Saturday, September 03, 2005

Some Sprouts Have Deep Roots

It wasn't very long ago, it seems, that 'Stine and I saw "City of God". In a nutshell, "City of God" follows the rise of gang warlord Lil' Ze, a brutal thug living in a squalid, unpaved slum of Rio De Janeiro in Brazil. With a kinetic style, peppered with post-music-video aesthetic flourishes, the young director Fernando Meirelles had announced the arrival of a new talent. His low-budget marvel shared certain similarities in both story and style to Martin Scorcese's Mean Streets, while his use of mixed film stock, saturated color, flashy editing and copious zooming and titling called to mind both a less polemical--though no less political--Oliver Stone and a more hard-nosed, less campy Baz Luhrman. But to be fair, his style was as much a part of the new wave in South/Central American and Mexican cinema as it was an nod to his stateside aesthetic forbears. Like fellow Brazilian director Karim Ainouz--who's Madam Sata is a masterpiece of gay, biographical, martial-arts and crime cinema all at once (featuring an astounding tour de force of a performance by Lazaro Ramos in the title role of real-life thief/bandit/drag-queen/capoeirista Joao Francisco dos Santos)--Meirelles had told a story that was very much of his country and his background. Like Alejandro Gonzalez Inarritu, the director of the potent Mexican drama Amores Perros, it was also a journal of urban decay, a paradoxically sensual, yet relentlessly dystopian, portrait of an inner city that strives, vampirically, to suck its denizens dry of all hope.

And, inevitably, like Inarritu--who would go on to direct the flawed but powerful drama 21 Grams with Sean Penn, Naomi Watts and Benicio Del Toro--Meirelles was given the reigns to a domestic release. On Wednesday, The Constant Gardener, an adaptation of a John Le Carre thriller of the same name starring Ralph Fiennes and Rachel Weisz, opened to great acclaim. The acclaim is more than deserved. In what amounts to both the best romantic drama and the most exciting spy thriller of the year, Meirelles and his flawless cast have given us a tremendous gift: A film that is visceral, smart, poignant, colorful and alive. And while I usually hate it when reviewers say this, I can think of no other film that not only earns this compliment, but truly renders it complimentary: It is resolutely and unapologetically a film for adults.

In broad strokes, the story: Justin Quayle, a humble, nebbishy diplomat, played to perfection by Ralph Fiennes in what may be his career-best performance, is called to identify the body of his wife, Tessa (Rachel Weisz, who has never been stronger, sexier or more nuanced), found brutally murdered by a rural road in a remote region of Kenya. Combining flashbacks, flashforwards and present-time narrative to tell two stories--that of the events that transpire from the couple's initial meeting to the murder, and that of the investigation by Justin into the truth behind her death--The Constant Gardener immerses us in a world of international corporate malfeisance, corruption, espionage and genocide.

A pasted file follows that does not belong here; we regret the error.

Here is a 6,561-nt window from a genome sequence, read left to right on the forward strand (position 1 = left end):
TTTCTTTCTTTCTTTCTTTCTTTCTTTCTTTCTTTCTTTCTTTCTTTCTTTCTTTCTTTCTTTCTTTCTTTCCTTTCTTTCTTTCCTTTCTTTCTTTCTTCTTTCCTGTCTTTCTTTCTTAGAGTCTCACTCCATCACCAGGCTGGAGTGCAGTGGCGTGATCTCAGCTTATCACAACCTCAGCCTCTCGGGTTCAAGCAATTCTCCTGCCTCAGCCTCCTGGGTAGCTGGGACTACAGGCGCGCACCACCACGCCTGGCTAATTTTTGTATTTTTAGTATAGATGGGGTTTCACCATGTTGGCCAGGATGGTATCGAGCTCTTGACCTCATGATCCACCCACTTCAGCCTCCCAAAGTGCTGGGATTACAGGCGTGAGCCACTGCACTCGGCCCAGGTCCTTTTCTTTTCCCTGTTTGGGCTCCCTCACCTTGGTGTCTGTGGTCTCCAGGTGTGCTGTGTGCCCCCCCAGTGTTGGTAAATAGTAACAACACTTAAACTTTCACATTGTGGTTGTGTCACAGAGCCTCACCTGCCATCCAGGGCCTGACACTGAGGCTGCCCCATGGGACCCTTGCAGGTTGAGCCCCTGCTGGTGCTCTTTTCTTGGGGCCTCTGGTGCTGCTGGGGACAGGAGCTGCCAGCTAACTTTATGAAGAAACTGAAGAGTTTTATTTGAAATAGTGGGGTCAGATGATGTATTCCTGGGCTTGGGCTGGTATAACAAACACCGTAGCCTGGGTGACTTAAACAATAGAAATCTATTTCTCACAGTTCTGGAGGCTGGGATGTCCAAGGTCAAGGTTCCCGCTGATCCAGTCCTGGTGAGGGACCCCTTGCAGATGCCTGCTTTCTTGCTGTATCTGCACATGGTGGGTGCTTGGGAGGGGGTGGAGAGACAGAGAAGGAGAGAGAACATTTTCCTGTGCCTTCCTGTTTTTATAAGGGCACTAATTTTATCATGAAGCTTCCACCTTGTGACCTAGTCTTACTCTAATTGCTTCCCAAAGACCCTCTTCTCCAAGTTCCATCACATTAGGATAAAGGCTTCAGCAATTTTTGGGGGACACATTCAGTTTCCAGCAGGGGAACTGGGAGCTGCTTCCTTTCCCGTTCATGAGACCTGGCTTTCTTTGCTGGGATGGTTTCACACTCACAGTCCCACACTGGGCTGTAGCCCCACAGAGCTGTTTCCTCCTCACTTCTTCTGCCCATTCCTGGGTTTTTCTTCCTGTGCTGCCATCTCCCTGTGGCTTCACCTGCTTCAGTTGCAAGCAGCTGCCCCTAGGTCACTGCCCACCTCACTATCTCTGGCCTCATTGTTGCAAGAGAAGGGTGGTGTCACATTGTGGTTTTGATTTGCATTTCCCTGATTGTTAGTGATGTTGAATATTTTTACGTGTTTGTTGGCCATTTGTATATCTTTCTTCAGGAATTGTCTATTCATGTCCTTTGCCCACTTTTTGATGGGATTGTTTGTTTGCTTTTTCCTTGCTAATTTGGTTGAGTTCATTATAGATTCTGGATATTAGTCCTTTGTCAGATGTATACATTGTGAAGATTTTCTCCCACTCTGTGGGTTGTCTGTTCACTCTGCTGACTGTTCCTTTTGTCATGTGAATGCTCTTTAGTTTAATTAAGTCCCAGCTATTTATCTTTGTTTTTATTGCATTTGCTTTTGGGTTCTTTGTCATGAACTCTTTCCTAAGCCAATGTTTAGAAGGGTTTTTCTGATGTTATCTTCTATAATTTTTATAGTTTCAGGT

This world is Le Carre's, of course. But by applying to this story the same disjointed time frame that he used in City of God, Meirelles, along with screenwriter Jeffrey Caine, deserves credit for injecting the formula with new life. And where Le Carre's novels famously take place in parlours, restaurants and studies, Meirelles sets his in the vibrant hubbub of his truly foreign locations. Like Steven Soderbergh in Traffic, Meirelles color-codes his locations: England is gray and grainy, while Africa burns brightly with fierce red sands and explosive local plumage. Much of the camera work is hand held; but Meirelles cinematographer, Cesar Charlone, doesn't push for the jittery theatrics usually associated therewith (except, of course, when it's called for). The film is both exquisitely flashy yet coolly restrained, a skillful paradox which may soon make the young auteur a household name.

With strong supporting performances by Danny Huston, Bill Nighy and Hubert Kounde (a new face to me, Kounde plays the native doctor in Nairobi who guides the strident activist Tessa through the local intrigue that will draw her deeper into peril), The Constant Gardener satisfies on so many levels that it's impossible to elucidate all of the levels on which it clicks. And critics who have previously dismissed Meirelles as an all-flash-no-substance upstart should be surprised, if not outright shamed, by the emotional through line that sits at the warm, beating heart of what could easily have been a slick exercise in a genre not known for its human drama (full disclosure: tears were shed by both the 'hound and 'Stine at this one). One could go on ad nauseam about the craft at work in this picture; and this young hotshot in Brazil, along with his artistic team and screenwriter, deserve any kudos we can cook up for their competent treatment of the source material. But it's the soul of this very soulful piece that makes it art . . . and art it most assuredly is.


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